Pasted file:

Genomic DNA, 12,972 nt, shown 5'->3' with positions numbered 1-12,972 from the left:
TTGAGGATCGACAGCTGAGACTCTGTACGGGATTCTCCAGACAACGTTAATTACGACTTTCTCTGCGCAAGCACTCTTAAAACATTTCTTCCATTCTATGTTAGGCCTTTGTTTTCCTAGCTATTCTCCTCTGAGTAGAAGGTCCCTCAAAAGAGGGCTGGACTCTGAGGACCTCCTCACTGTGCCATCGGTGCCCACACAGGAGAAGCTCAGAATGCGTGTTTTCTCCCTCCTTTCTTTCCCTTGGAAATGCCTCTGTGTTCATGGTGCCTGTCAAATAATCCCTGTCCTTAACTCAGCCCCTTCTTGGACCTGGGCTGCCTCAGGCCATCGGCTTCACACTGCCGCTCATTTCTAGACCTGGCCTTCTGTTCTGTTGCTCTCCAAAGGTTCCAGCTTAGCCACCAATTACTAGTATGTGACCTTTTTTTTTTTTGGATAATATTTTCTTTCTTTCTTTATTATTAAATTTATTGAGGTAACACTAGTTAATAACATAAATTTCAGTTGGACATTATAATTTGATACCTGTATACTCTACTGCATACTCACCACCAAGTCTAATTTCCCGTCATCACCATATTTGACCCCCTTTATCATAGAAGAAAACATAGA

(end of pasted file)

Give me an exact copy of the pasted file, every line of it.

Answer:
Genomic DNA, 12,972 nt, shown 5'->3' with positions numbered 1-12,972 from the left:
TTGAGGATCGACAGCTGAGACTCTGTACGGGATTCTCCAGACAACGTTAATTACGACTTTCTCTGCGCAAGCACTCTTAAAACATTTCTTCCATTCTATGTTAGGCCTTTGTTTTCCTAGCTATTCTCCTCTGAGTAGAAGGTCCCTCAAAAGAGGGCTGGACTCTGAGGACCTCCTCACTGTGCCATCGGTGCCCACACAGGAGAAGCTCAGAATGCGTGTTTTCTCCCTCCTTTCTTTCCCTTGGAAATGCCTCTGTGTTCATGGTGCCTGTCAAATAATCCCTGTCCTTAACTCAGCCCCTTCTTGGACCTGGGCTGCCTCAGGCCATCGGCTTCACACTGCCGCTCATTTCTAGACCTGGCCTTCTGTTCTGTTGCTCTCCAAAGGTTCCAGCTTAGCCACCAATTACTAGTATGTGACCTTTTTTTTTTTTGGATAATATTTTCTTTCTTTCTTTATTATTAAATTTATTGAGGTAACACTAGTTAATAACATAAATTTCAGTTGGACATTATAATTTGATACCTGTATACTCTACTGCATACTCACCACCAAGTCTAATTTCCCGTCATCACCATATTTGACCCCCTTTATCATAGAAGAAAACATAGA